Just how long Dalin stays at the top of the standings is today’s big festive quiz question, but most weather strategy specialists agree that the APIVIA skipper’s lead will be short-lived and Bestaven is likely to back in business as pacemaker early in the final week of 2020.
The skipper from La Rochelle is over 100 miles north-east of Dalin and this morning was beating into a NE’ly wind.
“This could be a turning point: Thomas (Ruyant) is already quite far back. As for Charlie (Dalin), there's very little separation for the moment but that doesn't mean anything today: we have to wait three days,” suggested Bestaven this morning, “Right now I am looking to climb into the low-pressure system and then I should have more downwind conditions in a day if everything goes well for me. I am looking to get to the north quickly to catch the shift. Just now I'm not really sailing on the best course; I hope it won't take too long to be heading towards Cape Horn or even a little further south. I will have to manage a fairly strong low and a front (before Cape Horn) I'm still thinking about how I'm going to position myself in it.”
Once again Bestaven, who led for ten days, confirms that his VPLP-Verdier design, which was launched for the last race as Safran, is at close to 100%.
“The boat is behaving well: it is in perfect condition after my little repairs out over the last few days and the little bits maintenance work. That means I can plan the best strategy: I've run my routing in all directions and I haven't seen a better route other than this one! For me, continuing to head east was too risky with the high pressure chasing from behind… I wasn't in the best of shape but at some point, you have to make a choice: it should give me a good advantage despite the extra miles I have to cover. I also know that my boat works well in these conditions.”
Herrmann Has A First Taste Of The Podium
After sailing within sight of his friend Jean Le Cam – the two share a common interest in coffee and coffee machines – Boris Herrmann of Germany has pulled a handful of miles ahead of the veteran French skipper and now holds third place.
“It is a very nice Christmas present for me, and it gives me a little boost. For sure it may be temporary or it may not, that is not so much of a problem but right now I am proud to have been at least once on the podium after half way round the world,” said Herrmann today on the Christmas Vendée Globe LIVE show, “I enjoyed my Christmas, I had a flat sea with some gentle swell from the south and a nice breeze so I could barely foil at some moments. I had a beautiful time at midday, foiling for two hours in the sunshine, and I took my lunch outside in the lee of my roof and it was ideal conditions it could not have been better.”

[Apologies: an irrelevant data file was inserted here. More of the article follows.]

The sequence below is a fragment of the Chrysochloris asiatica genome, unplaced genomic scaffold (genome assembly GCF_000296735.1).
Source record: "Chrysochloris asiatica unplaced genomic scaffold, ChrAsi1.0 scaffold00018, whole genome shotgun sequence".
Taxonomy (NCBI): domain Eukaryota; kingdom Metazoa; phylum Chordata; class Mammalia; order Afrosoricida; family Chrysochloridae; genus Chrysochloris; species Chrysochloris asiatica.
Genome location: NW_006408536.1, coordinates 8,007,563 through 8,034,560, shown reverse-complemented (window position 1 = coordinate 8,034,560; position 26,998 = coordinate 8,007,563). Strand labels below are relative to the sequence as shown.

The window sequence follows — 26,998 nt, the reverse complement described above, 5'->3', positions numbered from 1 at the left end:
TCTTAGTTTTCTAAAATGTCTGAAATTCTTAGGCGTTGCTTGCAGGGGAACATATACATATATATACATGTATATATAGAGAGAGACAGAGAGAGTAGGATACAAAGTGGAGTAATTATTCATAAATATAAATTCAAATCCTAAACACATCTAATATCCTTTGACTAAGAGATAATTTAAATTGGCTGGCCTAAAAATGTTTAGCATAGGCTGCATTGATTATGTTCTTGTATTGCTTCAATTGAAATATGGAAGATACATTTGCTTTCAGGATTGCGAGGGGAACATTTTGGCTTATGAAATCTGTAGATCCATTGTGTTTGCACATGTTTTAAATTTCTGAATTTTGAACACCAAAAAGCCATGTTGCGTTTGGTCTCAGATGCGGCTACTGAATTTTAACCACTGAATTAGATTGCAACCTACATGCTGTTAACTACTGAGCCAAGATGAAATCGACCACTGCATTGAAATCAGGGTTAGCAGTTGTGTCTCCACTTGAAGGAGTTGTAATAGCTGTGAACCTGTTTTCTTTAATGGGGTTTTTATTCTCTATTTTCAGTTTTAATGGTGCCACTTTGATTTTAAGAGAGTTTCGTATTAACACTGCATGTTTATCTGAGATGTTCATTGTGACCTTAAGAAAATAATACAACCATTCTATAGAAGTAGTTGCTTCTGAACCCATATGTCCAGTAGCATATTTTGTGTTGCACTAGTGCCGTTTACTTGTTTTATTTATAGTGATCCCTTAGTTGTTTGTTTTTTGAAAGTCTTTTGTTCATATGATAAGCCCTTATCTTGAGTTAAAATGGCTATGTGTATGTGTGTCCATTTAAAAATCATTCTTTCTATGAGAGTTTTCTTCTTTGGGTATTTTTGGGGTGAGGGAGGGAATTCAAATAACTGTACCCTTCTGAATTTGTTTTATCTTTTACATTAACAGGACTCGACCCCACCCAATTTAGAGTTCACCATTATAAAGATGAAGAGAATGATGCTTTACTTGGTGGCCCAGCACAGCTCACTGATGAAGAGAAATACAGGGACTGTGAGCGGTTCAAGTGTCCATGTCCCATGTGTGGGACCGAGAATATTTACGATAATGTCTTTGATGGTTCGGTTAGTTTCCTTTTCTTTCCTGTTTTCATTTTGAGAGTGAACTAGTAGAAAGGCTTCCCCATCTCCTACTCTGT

Speaking to his friend Alex Thomson on the Live show today Herrmann admitted, “I miss my family a lot. And with the time difference it was not easy to connect with them at the right moment, not being totally asleep. So, I maybe did not quite have the Christmas cheer I could have the real Christmas feeling inside of me. I am sure it is nice to be home with the family but we miss you out here.”
The Grinch Who Stole Ruyant’s Christmas?
Thomas Ruyant has lost miles and places to the leaders and to those around him. The skipper of LinkedOut has dropped to seventh place more than 265 miles behind leader and long-time rival Dalin. He was too late and too far back to take Bestaven’s northerly option at the same time and has found himself between the two options fighting with the centre of the anticyclone averaging less than ten knots over the last 24 hours. He could not summon much Christmas cheer under the circumstances,
“I feel like I am a bit of the joke turkey right now. They are stretching away and I am stuck here. The question is if I can continue to the North to catch the downwind side of the low or if I continue upwind. This is quite a particular Christmas morning, I find it difficult to get by. It is not easy mentally. I am very clear about my situation here. Yannick and Charlie will have a good cushion of an advance at Cape Horn. I'm in the situation nobody wants to be in. It's far from simple but I am fighting. This will give an advantage of 400 to 500 miles to the first boats. It's a long road and I won't give up, I will stay 100% until the end. The current situation is really not the best present I wanted. I am a little fed up. Yes, there will be better days to come. I know that. I’m going to concentrate on my course and look less at the rankings, to go as fast as I can as fast as I can even though there is a lot of starboard tack and that is not my “good” tack.”
She’s behind you!
Britain’s Pip Hare continues to push Medallia super hard in 17th place, looking to outrun a big low-pressure system which is chasing the group of five she is in, now just 35 miles behind Les Sables d’Olonne’s Arnaud Boissières who leads this posse. Having been blessed with fantastic reaching conditions, Hare was briefly reunited on the show with her parents in Suffolk, England.
“Pip’s story right now is one of the best lockdown remedies in England right now. We are so proud of her,” said Mary Hare, her mother, on the live broadcast.
The skipper of Medallia recalled, “Today has been one of the best days on the water since the start of the race and I am sneaking up behind Cali (Arnaud Boissières, La Mie Caline- Artisans Artipôle). Don’t tell him I am sneaking up on him.
“The wind has got up in the last hours and I have 30 knots and the biggest gust is 38 knots and it will be like that all night. We have a monster big front coming up behind us and so for the next 36 hours my focus is on just trying to drive Medallia as hard to the East as I can.”